“Hi there. I’m Delia. Delia Smith and I’m going to be representing you during your trial. You must be Celestina Arriaga” I said, feeling awkward. But hey, it was worth a shot. She didn’t look up at me. Didn’t even seem to breathe in response. I decided to try a more direct approach. I walked around in front of her and squatted so that we were at eye level. “I’m Delia Smith”, I said again. “And I’m here to help you and your brother. You’re his sister, Celestina, aren’t you”? This time she has no choice but to look at me. When our eyes meet, I wish she never had. It looked like somebody had lit her on fire from the inside but she couldn’t scream, like she found out the one thing that meant everything to her didn’t exist and she had nothing left to live for. I couldn’t even see the shadow of the vibrant girl she probably once was. It was like she never existed in the first place. She averted her eyes from me and mumbled something. “I’m sorry”? I asked, leaning closer.
“Hola. Cuantos anos tienes”? She repeated, looking at me somewhat expectantly. Dear God, why did I slack off so much in Spanish class back when I was in school? She’d lost me after Hola. I know what you’re thinking: Why on Earth would I come to Mexico if I hardly knew a lick of Spanish? One, because this case means a lot to me and two, because I’m not the type of woman who takes no for an answer or lets flimsy barriers like language stand in my way. “I don’t…I’m sorry, I didn’t get very much out of that apart from where you said hello” I admitted. Celestina’s lips twitched, as if she was fighting a smile or a smirk. Probably the latter. “I asked you how old you were. You look muy joven – very young – to be a lawyer” She drawled in a thick accent. I noticed her blush a bit when she spoke. Was she embarrassed by it? I wondered. “I’ll be thirty six next year. What about you”? I asked, happy she had spoken to me instead of giving me that awful look. “I’m sure you know all about me. My brother too. It’s probably tucked away in one of those little files of yours and just because you can remember what’s printed about us on a piece of paper, you think you know us” She answered bitterly.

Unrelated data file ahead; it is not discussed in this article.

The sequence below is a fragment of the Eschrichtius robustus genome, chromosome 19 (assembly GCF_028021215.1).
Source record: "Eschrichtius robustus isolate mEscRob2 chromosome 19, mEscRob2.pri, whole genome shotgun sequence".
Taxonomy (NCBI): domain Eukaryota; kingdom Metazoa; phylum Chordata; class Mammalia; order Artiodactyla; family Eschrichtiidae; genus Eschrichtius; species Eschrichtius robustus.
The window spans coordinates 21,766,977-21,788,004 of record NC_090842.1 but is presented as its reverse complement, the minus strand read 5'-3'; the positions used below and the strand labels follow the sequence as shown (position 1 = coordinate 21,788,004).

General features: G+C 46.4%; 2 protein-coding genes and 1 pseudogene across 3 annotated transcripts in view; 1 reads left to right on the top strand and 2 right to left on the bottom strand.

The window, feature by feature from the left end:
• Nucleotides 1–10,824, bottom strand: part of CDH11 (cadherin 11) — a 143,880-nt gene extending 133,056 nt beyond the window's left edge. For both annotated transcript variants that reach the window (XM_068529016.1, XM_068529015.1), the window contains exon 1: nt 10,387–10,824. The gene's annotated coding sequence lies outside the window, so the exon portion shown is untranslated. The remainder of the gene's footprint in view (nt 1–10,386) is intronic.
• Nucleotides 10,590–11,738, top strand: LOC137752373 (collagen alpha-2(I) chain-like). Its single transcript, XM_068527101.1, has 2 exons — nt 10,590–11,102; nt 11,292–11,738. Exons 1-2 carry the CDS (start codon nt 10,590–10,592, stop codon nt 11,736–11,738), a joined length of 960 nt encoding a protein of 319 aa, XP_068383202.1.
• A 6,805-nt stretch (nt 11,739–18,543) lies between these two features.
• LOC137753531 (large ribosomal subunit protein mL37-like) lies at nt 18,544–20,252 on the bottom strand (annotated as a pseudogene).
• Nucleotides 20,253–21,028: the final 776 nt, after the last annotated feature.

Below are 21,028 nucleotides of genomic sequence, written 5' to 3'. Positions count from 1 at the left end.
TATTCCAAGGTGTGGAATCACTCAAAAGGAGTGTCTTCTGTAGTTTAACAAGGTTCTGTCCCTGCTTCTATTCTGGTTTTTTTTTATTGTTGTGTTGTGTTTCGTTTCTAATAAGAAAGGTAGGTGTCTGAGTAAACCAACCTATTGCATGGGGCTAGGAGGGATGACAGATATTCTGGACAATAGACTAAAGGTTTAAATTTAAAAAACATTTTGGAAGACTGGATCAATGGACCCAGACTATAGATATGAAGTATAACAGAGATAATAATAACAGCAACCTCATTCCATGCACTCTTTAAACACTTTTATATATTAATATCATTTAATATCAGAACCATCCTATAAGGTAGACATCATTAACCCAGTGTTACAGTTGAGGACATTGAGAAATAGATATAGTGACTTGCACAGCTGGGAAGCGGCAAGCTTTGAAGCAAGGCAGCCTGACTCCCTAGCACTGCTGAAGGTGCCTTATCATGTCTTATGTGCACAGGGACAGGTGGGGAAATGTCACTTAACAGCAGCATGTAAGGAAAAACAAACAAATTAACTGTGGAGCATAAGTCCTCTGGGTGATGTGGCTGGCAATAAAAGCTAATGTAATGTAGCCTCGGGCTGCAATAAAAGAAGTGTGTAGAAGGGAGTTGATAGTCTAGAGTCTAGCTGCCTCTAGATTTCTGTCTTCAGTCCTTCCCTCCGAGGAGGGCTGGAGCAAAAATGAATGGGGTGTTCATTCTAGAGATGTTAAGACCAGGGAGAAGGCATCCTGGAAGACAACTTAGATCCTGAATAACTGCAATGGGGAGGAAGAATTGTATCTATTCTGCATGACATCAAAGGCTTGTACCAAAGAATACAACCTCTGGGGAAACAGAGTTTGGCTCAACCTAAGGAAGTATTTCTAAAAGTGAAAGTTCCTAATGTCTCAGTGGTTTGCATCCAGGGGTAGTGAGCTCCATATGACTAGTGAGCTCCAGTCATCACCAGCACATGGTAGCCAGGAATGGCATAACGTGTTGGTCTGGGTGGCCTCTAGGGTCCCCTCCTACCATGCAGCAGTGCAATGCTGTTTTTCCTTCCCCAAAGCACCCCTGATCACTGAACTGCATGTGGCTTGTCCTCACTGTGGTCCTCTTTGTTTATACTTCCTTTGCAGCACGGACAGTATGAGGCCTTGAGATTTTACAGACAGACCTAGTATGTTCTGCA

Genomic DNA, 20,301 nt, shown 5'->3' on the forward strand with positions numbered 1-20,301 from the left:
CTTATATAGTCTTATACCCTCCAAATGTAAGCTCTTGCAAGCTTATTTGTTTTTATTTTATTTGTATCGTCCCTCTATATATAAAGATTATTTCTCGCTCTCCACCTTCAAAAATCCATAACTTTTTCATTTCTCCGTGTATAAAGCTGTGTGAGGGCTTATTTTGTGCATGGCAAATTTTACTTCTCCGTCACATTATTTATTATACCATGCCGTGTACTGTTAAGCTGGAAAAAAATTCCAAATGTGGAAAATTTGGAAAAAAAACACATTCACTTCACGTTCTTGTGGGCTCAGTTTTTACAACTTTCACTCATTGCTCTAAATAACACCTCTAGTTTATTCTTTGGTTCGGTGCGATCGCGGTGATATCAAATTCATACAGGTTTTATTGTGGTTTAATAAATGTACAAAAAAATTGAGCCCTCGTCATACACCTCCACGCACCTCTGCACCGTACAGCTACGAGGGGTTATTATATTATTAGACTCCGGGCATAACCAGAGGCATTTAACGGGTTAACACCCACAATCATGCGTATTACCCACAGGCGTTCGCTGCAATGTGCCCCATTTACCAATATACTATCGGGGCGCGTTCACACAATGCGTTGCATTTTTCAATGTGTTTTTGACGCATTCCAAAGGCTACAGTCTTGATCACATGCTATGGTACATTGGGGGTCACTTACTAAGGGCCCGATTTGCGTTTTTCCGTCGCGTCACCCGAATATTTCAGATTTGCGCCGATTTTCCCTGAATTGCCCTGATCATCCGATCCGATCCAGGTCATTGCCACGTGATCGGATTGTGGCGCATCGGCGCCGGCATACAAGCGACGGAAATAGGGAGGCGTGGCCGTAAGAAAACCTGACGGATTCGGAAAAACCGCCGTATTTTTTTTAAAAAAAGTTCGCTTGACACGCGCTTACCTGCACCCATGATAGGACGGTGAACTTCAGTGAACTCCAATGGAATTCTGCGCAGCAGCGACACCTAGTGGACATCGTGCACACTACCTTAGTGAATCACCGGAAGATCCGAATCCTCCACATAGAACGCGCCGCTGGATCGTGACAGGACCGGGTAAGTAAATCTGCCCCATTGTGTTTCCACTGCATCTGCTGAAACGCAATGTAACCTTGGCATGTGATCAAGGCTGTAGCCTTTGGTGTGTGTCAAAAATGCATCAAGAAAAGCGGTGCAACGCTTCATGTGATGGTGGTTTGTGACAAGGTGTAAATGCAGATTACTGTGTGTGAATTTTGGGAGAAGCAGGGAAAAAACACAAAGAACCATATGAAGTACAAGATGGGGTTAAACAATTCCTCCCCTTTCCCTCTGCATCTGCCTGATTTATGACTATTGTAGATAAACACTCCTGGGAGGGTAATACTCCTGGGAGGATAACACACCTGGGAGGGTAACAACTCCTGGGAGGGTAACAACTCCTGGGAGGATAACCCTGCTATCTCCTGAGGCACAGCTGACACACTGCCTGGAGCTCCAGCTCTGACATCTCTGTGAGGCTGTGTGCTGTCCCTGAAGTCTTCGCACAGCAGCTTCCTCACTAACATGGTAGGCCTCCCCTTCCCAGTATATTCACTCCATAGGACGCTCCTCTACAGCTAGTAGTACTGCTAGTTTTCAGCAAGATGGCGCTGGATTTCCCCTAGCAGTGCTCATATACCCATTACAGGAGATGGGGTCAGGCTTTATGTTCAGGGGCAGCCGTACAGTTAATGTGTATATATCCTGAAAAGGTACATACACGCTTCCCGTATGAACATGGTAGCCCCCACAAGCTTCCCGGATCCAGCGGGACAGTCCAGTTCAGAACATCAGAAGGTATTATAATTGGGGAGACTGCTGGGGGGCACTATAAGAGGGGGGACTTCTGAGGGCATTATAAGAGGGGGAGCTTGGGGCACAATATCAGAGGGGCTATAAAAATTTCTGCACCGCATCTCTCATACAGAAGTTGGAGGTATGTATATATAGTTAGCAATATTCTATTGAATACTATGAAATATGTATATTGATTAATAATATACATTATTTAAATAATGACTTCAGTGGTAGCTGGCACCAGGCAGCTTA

Once again, I was at a loss. “I don’t think I know you at all, but I sure would like to get to know you and your brother. We’re going to be spending a lot of time together, you know. I’d like for us to be friends” I said. She laughs a short, humorless laugh. “Us? Friends? I think you and I both know that that won’t be possible”. She probably thought that I was corrupt like them and I didn’t blame her. Life had to be tough when you couldn’t even trust your own law enforcement. That was a problem, even back home in America; maybe even everywhere. “Nothing is impossible, Celestina”. This time I look directly into her eyes and I don’t flinch away from the waves of loneliness that seem to pour out of them. Like the cops outside, she snorted and turned away from me and that was that. I honestly think it would have been better if she wouldn’t have spoken at all.
“I’m telling you, Babe, she hates me. We haven’t even known each other a day yet and she can’t stand the sight of me! You should have seen the way she looked at me when I tried to get to know her; it was like she wanted me to drop dead or something”! I ranted into the phone. It was hours later and I was settled as comfortable as I could get in my hotel room. Around others, I’m a power suit wearing, action demanding dynamo that stops at nothing to get what she wants. When I’m alone or at home with my husband, Phil, it’s a completely different story. It’s there that I can kick off those disgustingly expensive Italian shoes, let my hair down, and be myself. I miss that so much right now it’s unreal. “Oh, she does not hate you. Give the kid some time – she just met you. With all the crazy stuff going on down there, would you trust a lawyer? Or anybody who says they want to help you for that matter? She’s just as freaked out as you are” He told me. “When you put it that way…” “It actually makes sense. She’ll warm up to you eventually. In the mean time just keep on being nice to her and she’ll thaw out. How’s the Brother”? I sighed. “Haven’t met him yet. Apparently he’s stuck in solitary for a day for starting a fight or something. I hope to God I see him tomorrow. Maybe he’ll be easier to deal with”.